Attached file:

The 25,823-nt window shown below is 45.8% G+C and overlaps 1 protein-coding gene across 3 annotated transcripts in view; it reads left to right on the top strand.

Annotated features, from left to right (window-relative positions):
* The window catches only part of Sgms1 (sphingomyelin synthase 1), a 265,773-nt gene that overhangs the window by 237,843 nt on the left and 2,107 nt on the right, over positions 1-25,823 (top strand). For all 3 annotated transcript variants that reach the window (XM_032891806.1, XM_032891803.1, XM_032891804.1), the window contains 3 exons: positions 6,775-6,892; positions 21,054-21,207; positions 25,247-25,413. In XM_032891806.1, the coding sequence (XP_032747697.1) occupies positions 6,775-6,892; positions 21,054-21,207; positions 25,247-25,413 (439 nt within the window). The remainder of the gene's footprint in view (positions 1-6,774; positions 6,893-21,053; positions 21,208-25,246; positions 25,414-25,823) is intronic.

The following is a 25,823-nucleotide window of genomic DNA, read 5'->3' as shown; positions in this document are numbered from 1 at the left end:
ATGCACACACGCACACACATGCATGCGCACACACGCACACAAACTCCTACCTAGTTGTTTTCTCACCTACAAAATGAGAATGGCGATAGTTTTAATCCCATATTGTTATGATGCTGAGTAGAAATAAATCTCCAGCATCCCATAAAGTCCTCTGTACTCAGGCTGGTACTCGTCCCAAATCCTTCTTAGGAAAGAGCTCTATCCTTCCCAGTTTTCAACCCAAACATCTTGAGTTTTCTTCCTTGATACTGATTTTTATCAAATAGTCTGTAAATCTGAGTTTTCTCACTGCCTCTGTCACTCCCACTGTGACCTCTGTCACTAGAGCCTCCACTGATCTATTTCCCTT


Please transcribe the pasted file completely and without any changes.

The 25,823-nt window shown below is 45.8% G+C and overlaps 1 protein-coding gene across 3 annotated transcripts in view; it reads left to right on the top strand.

Annotated features, from left to right (window-relative positions):
* The window catches only part of Sgms1 (sphingomyelin synthase 1), a 265,773-nt gene that overhangs the window by 237,843 nt on the left and 2,107 nt on the right, over positions 1-25,823 (top strand). For all 3 annotated transcript variants that reach the window (XM_032891806.1, XM_032891803.1, XM_032891804.1), the window contains 3 exons: positions 6,775-6,892; positions 21,054-21,207; positions 25,247-25,413. In XM_032891806.1, the coding sequence (XP_032747697.1) occupies positions 6,775-6,892; positions 21,054-21,207; positions 25,247-25,413 (439 nt within the window). The remainder of the gene's footprint in view (positions 1-6,774; positions 6,893-21,053; positions 21,208-25,246; positions 25,414-25,823) is intronic.

The following is a 25,823-nucleotide window of genomic DNA, read 5'->3' as shown; positions in this document are numbered from 1 at the left end:
ATGCACACACGCACACACATGCATGCGCACACACGCACACAAACTCCTACCTAGTTGTTTTCTCACCTACAAAATGAGAATGGCGATAGTTTTAATCCCATATTGTTATGATGCTGAGTAGAAATAAATCTCCAGCATCCCATAAAGTCCTCTGTACTCAGGCTGGTACTCGTCCCAAATCCTTCTTAGGAAAGAGCTCTATCCTTCCCAGTTTTCAACCCAAACATCTTGAGTTTTCTTCCTTGATACTGATTTTTATCAAATAGTCTGTAAATCTGAGTTTTCTCACTGCCTCTGTCACTCCCACTGTGACCTCTGTCACTAGAGCCTCCACTGATCTATTTCCCTT